When the lecturer in statistics joined the Council in 1998, students had just been prohibited from standing for the Council united in political parties (which prohibition has just been repealed), and the Higher Education Act had just been amended, particularly in terms of ‘the modernisation of university governance’. Political parties disappeared from the Council, and as the Council itself went from being a very powerful organ to mainly being an advisory body, people became increasingly less keen on serving on the Council.
No political ambitions
This being the case, it was not self-evident that Bode would become a councillor. “One Friday morning I was asked to serve on the Council by the then dean of the Faculty of Business Administration, because no one else from the faculty had decided to stand for election.” Bode had to have a good think about the request. “I had no political ambitions and I’m not naturally the kind of person who likes a good fight. But I said ‘yes’ anyway, mostly because I felt responsible and wanted to show some commitment to my university.”
However, he enjoyed being a councillor more than he expected. Bode always stayed true to himself, so he never raised his voice or erected any barricades. “Students in particular will sometimes do that. I remember this one discussion we had about ten years ago, about the number of study spots available on campus. There were two students at the time who occasionally crossed the line, I thought. They were almost rude.” For his part, Bode liked to set himself apart on the Council by presenting solid arguments gleaned from carefully read documents.
Which is how the lecturer in statistics, who claims he does not know much about finance, ended up becoming the Council’s budget expert. “The Chairman of the Council, Hans van den Berg, actually wondered a little while ago how they were going to manage that without me, but I really don’t regard myself as a person who is very good at reading budgets.” Bode has, however, worked hard (possibly partly because of this) to ensure that financial reports be rendered more readable. “I think the Council has done a pretty good job of that, particularly with the help of Pieter Jellema (Director of Corporate Planning & Control – ed.).”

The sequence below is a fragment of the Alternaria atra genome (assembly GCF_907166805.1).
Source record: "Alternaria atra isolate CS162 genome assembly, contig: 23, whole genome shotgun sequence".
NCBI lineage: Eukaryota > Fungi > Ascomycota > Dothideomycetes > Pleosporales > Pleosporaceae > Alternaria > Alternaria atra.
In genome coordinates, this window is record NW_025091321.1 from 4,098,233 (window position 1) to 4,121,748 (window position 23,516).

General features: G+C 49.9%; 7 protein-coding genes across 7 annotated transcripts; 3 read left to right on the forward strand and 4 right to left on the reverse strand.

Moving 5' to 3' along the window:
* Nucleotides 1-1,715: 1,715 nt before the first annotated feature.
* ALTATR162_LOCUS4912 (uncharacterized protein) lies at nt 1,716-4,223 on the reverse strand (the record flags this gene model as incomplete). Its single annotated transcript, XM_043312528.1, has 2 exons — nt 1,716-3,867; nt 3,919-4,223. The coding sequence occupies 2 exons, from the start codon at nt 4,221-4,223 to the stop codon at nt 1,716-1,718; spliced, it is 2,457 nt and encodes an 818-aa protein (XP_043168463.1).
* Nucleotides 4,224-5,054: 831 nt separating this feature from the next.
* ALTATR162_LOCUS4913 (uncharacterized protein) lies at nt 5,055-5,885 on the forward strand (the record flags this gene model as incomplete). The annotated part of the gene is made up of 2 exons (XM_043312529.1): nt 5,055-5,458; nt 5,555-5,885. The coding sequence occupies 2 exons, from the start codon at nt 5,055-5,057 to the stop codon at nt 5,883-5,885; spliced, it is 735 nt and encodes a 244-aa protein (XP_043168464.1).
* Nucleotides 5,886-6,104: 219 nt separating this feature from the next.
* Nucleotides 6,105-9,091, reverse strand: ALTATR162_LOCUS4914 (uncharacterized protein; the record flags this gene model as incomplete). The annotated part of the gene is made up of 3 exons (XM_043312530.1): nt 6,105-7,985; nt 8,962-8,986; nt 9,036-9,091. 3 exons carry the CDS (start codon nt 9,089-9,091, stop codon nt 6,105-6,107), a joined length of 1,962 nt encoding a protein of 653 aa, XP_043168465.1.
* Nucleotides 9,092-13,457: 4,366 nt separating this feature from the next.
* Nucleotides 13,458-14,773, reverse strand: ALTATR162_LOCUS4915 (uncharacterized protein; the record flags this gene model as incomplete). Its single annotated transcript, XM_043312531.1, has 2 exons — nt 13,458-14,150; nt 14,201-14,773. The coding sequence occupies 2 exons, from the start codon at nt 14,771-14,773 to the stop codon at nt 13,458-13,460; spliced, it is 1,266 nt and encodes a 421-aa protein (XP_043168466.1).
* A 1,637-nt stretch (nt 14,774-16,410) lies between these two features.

Bode is not sure to what extent the Council really changed in the 23 years he served on it. “We now work completely differently. We no longer use permanent committees, but rather taskforces. Also, the Council now collaborates with the Executive Board much more. These days we’re more likely to serve as a critical friend and co-creator.” Bode believes that the Council’s new role means that the Council is getting more influential again, despite the fact that, as far as the law is concerned, it’s only right, more often than not, to issue recommendations on issues.
Sustainability into the strategy
One example of a co-creation effort that Bode particularly cherishes is the Council’s discussion of the university’s strategy for 2024. “Two students in particular, Boris Pulskens and Louise van Koppen, fought hard to make sure that sustainability was included in it. In the end, thanks to them, it became a separate core principle of the strategy.”
When we ask him which of his own achievements he is proudest of, he mentions the implementation of the Sustainable Transport Policy plan in 2012 and the compensation scheme for employees in lower pay scales when paid parking was introduced. “We understood that the university wished to give its employees an incentive to commute by train. But some employees, for whom public transport was not an option, incurred considerable costs because of that policy. We felt that wasn’t right. You can’t change the rules midway through a game. Well, maybe it was fair to impose the scheme on new employees [but not on people already on a contract]. So we tried to get the university to implement a compensation scheme for low-income employees, and eventually we got it.”
When Bode took his leave from the Council, he was awarded the Desiderius statuette, a miniature version of the statue of Erasmus that was erected in front of Erasmus’s birth house in the sixteenth century. The statuette is presented to people who have served the university ‘with distinction’. Bode is very proud of it. “It’s a true sign of appreciation. I’m not the kind of person who likes to claim the limelight. So I found it heart-warming to hear that my work had been noticed and appreciated.”